Finally, we reach nirvana -- Dr. Thompson (with actual recordings of Hunter S. himself speaking as if from the grave). Fuzzball guitar reminds one a little of Eight Miles High ... "You took up an outlaw's code that served you well until the very end" - "Dr. Thompson, Is is true? Are we doomed if we don't damned if we do?" This is a song of freedom ... and daring, the kind of guy Rich wants never to lose within himself. He is perplexed by Thompson's suicide -- was it that he just left this world on his own terms, or "did it finally get weird enough for you?" Well, "Free men don't apologize," and Thompson was bold enough to call the USA the "nazis" in Iraq. [Note to self -- Be sure that Dony Wynn hears this song - as he is the town's resident commentator on HST.]

Longtime collaborator Jason Silverberg (now in Austin with The Lemmings) lends his backup vocals to two of the songs -- these guys were bandmates back in New Paltz, New York when Rich was earning his keep as a reporter in the Hudson Valley. Rich has been a member of Mr. Brown (aka Kris Brown's Family Sauce) and is also performing with Neil Kaiser (actually his alter ego, Zimmy T.) as Fingers McKnuckles in the punk-doowop group "The Late Fees." He is also a member of the currently on hold "Boxcar Angels" (with Kaiser and Kris).

The Late Fees are performing at the Dirty Dog on Sixth Street on April 21, while Mr. Brown will be naked on stage (we presume, of course) at Eeyore's Birthday (will the naked cowboy be with them?) on April 29.

Sunday, April 09, 2006

Will Rich Restaino be Austin's version of Randy Newman? Just listen to his new CD, "Revisionary Man," and you will see what I mean. Rich is intellectual (he's on his way to becoming a certified history teacher) and funny (well, he has a song written from his dog's perspective - "Good Boy"), and well versed in the disconnects associated with too much drinking (must come from growing up in Brooklyn).

I ran into Rich (whom I know from his work with Kris Brown's reggae project - Mr. Brown, aka Family Sauce) at Melissa Mullins' weekly songwriter showcase at El Mercado on South First last week. Now Rich is also a member of the Boxcar Angels, and there is a guy who very much resembles Rich (Fingers McKnuckles) who is half of the punk-doowop duo Late Fees ... and they are playing April 21 at the Dirty Dog Bar -- but I digress.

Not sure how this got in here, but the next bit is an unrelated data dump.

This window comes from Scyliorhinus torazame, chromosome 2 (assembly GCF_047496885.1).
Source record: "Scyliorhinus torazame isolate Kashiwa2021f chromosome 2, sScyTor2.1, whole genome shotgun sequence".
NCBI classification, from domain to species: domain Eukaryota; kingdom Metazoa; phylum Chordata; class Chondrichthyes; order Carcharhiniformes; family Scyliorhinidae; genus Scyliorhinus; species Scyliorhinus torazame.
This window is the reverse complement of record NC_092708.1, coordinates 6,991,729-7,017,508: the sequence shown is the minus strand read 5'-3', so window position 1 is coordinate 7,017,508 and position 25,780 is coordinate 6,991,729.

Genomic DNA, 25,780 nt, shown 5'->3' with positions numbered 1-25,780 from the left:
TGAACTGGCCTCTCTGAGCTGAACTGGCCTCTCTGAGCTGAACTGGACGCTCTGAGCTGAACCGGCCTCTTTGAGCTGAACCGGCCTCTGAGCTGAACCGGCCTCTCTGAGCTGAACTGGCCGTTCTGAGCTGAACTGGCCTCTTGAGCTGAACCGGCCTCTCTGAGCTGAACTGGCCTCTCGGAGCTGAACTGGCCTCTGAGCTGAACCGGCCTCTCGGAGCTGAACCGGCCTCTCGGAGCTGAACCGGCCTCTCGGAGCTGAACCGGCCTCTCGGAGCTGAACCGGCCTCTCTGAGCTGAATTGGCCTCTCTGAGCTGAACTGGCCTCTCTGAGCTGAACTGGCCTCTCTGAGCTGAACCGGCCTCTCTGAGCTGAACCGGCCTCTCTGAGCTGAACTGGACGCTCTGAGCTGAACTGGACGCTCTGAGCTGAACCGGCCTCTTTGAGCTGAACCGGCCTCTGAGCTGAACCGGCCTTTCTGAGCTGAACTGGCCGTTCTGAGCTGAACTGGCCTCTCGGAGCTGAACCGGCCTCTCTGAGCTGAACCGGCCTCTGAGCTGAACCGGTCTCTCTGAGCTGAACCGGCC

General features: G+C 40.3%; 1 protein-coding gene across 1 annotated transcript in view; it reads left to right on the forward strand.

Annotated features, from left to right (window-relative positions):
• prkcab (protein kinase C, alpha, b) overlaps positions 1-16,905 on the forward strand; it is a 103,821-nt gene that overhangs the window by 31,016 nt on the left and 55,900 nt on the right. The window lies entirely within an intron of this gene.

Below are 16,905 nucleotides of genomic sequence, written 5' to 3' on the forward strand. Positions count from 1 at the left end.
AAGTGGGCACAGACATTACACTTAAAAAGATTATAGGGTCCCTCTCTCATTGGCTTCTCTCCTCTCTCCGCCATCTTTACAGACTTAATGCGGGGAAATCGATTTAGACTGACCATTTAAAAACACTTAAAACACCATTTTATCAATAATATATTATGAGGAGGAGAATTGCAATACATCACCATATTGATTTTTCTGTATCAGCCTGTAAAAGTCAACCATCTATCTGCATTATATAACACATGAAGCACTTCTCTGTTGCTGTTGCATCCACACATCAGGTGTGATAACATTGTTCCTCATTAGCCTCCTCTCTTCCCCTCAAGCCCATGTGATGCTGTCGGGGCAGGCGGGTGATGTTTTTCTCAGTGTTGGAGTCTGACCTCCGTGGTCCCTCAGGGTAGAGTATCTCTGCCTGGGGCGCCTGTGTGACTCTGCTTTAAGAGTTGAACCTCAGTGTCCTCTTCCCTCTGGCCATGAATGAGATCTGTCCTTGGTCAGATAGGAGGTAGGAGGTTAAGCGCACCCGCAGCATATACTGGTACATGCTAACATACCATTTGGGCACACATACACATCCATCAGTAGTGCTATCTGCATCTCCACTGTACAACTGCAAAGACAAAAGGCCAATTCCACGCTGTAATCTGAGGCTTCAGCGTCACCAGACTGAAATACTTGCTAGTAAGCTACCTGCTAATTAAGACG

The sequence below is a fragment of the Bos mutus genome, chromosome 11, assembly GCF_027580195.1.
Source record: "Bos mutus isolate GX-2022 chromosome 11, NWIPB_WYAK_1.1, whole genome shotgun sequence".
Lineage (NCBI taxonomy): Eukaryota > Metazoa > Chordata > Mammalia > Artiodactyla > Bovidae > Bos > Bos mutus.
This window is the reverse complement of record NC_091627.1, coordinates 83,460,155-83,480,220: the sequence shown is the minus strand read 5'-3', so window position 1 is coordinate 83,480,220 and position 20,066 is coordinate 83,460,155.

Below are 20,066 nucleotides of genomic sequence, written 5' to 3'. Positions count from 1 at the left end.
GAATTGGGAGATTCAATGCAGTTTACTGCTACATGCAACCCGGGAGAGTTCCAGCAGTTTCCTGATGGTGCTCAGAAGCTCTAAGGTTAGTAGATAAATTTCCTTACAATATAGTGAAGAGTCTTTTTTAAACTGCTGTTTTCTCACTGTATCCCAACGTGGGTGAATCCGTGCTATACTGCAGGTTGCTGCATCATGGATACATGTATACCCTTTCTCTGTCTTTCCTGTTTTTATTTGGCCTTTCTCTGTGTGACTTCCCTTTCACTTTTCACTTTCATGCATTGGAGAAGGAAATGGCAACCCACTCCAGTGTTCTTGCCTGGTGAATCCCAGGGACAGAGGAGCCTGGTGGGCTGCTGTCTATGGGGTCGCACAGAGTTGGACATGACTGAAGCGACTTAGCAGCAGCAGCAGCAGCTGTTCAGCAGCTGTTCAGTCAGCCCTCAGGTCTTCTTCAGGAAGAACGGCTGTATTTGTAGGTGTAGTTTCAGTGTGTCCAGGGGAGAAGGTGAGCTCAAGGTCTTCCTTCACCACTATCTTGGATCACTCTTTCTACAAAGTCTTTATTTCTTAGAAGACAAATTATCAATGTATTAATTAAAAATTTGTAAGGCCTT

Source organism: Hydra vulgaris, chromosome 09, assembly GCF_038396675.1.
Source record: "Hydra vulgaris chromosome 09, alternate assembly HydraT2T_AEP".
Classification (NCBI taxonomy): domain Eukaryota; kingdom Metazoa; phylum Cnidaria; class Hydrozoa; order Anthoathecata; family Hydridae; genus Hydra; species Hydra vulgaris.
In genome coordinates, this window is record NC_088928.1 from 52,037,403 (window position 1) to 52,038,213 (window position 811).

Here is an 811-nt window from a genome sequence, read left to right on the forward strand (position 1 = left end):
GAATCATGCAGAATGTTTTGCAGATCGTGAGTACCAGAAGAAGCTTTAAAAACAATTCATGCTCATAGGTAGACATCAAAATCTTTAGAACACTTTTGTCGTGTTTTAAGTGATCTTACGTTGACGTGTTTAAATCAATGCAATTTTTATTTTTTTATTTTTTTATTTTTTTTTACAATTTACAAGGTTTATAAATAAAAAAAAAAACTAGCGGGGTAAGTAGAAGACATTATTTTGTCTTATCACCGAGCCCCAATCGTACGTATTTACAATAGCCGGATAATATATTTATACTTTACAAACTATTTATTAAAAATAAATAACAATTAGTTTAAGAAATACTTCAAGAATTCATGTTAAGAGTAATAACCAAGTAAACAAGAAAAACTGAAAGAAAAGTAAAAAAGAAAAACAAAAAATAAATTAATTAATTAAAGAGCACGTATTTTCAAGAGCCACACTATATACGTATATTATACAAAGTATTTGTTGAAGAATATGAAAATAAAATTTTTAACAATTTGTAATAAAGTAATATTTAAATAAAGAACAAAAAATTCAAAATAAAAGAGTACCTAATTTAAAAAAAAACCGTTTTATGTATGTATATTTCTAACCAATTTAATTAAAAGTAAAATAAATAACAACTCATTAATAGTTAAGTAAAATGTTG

Indeed, let me start all over. I have been slow in writing of late - lots going on at home and work, and I was out of town three days last week. I DID get out to see Houston's Miss Leslie and Her Juke Jointers on March 29 at the Broken Spoke - a very fine old-line country and swing dance band, as evidenced by my observations of long, tall Brennen Leigh on the dance floor (along with the lovely and talented Sunny Sweeney and various others). This band was good enough for Winker to get out his camera and take some shots of the action. They will surely return -- Miss Leslie (Lindley) can really emote - and she plays a little fiddle, too. Her hubby Randy Lindley plays guitar, and the band at times includes pedal steel player Ricky Davis (who is well known to Dale Watson fans). A lot of her songs are written by Rockdale banjo player Jake Jenkins, but the band includes a real upright piano and a small drum kit. It is good to see that Houston keeps pumping out fine musicians.

I did not get back in town for Saturday's show at Ruta Maya with Mark Ambrose and Steve Ulrich (and others), but did catch up with them last week at Trophy's -- where the extra added attraction was the revival of Duane's Burden (featuring Matt Silasky on bass and mean looks, Perry Drake on drums, and Brian on guitar and psychedelic looks. I missed Matt Williams' set, but caught him a few days later at Threadgill's Old No. 1 -- he has a lot of new songs (newer than those on his recent CD) and hopes to record in late summer after continuing to travel around the country (writing more songs, we suppose) and occasionally visiting friends and family here in Austin, in South Carolina, in New York City (where he picks up the PACE!) and everywhere in between. The young lad is quite the troubadour. As is Mister Ulrich, whose performances have taken on an extra air of professionality of late (could it have anything to do with his lovely spouse Elizabeth?). The Leadbelly and Me CD provides a real look into a man who has evolved from quirky songwriter (Swedes in Minnesota and other favorites) to serious commentator on the human condition. [But then many of his old songs were just disguised deeper thoughts on serious subjects - that sometimes went over some people's heads. One day people will discover Steve Ulrich and recognize just how profound he has become.